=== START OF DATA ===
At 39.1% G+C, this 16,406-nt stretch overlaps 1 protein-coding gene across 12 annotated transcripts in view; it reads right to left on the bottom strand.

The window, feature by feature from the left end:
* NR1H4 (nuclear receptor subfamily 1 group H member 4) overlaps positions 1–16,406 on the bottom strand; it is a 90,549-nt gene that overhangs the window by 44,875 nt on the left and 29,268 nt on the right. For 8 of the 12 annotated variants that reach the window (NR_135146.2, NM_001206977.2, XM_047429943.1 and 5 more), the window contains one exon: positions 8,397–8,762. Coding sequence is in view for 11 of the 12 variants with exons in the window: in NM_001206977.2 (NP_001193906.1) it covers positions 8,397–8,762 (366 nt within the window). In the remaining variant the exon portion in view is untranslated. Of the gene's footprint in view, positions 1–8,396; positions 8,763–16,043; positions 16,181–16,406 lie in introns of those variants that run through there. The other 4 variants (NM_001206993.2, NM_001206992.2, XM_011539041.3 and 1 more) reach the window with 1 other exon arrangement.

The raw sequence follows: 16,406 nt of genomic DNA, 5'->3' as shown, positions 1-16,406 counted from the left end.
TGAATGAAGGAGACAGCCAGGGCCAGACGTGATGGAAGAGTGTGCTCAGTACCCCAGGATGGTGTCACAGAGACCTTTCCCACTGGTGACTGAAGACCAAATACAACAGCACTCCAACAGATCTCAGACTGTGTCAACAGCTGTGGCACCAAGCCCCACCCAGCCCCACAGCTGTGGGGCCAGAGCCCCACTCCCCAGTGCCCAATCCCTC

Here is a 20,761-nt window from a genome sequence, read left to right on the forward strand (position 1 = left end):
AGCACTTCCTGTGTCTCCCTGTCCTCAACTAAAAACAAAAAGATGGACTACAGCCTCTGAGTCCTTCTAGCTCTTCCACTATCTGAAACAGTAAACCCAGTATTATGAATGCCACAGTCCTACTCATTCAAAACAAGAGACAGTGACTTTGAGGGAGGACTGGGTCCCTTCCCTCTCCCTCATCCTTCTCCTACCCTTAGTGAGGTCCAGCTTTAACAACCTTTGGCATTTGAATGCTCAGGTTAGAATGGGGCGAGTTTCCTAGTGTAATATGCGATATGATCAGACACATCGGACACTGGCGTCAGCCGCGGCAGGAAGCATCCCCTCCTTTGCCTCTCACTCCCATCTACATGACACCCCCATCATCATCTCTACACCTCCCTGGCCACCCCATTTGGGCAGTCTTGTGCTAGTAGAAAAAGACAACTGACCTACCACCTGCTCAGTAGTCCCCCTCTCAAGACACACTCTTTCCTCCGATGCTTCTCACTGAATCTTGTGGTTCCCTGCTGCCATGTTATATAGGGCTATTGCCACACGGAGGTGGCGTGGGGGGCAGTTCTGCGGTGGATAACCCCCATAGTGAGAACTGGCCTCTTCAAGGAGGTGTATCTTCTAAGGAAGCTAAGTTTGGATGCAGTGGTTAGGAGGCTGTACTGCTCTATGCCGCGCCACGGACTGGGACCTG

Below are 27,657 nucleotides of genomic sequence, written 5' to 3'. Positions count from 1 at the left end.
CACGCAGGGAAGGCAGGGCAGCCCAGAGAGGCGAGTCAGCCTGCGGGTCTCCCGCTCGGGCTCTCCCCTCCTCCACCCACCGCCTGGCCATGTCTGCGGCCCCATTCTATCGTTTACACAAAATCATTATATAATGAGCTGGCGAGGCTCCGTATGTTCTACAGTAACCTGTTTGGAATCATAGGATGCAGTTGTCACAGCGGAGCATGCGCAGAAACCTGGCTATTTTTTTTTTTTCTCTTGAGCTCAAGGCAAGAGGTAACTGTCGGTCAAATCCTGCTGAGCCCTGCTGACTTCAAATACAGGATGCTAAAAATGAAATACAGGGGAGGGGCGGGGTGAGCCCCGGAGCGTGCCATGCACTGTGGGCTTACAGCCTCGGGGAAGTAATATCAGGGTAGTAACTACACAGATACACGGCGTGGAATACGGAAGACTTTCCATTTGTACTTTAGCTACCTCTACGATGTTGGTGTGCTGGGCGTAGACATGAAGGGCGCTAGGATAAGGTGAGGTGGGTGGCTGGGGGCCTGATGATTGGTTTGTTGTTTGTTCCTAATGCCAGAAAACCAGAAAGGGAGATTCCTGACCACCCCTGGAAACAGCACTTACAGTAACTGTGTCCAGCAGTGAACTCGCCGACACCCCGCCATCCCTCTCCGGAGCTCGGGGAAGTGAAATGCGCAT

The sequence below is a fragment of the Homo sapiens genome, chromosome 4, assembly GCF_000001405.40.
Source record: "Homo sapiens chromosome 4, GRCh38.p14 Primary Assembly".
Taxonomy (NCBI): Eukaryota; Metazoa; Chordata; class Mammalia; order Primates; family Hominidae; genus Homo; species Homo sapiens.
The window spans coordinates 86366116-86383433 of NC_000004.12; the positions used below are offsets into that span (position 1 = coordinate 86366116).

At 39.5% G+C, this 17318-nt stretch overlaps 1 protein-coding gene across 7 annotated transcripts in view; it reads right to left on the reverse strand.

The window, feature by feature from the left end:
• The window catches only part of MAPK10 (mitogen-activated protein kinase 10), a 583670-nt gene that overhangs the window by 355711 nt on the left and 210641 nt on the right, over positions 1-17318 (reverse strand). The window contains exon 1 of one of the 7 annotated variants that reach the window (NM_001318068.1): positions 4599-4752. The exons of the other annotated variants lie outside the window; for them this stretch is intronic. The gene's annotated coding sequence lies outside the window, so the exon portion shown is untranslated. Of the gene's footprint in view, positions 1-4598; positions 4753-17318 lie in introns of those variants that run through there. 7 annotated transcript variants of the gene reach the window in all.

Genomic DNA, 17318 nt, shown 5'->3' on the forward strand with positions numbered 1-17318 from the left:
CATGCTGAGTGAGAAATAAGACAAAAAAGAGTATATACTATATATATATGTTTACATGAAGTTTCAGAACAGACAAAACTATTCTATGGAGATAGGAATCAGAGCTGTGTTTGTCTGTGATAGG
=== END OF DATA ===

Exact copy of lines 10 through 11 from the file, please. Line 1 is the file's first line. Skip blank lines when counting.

The sequence below is a fragment of the Homo sapiens genome, chromosome 4, assembly GCF_000001405.40.
Source record: "Homo sapiens chromosome 4, GRCh38.p14 Primary Assembly".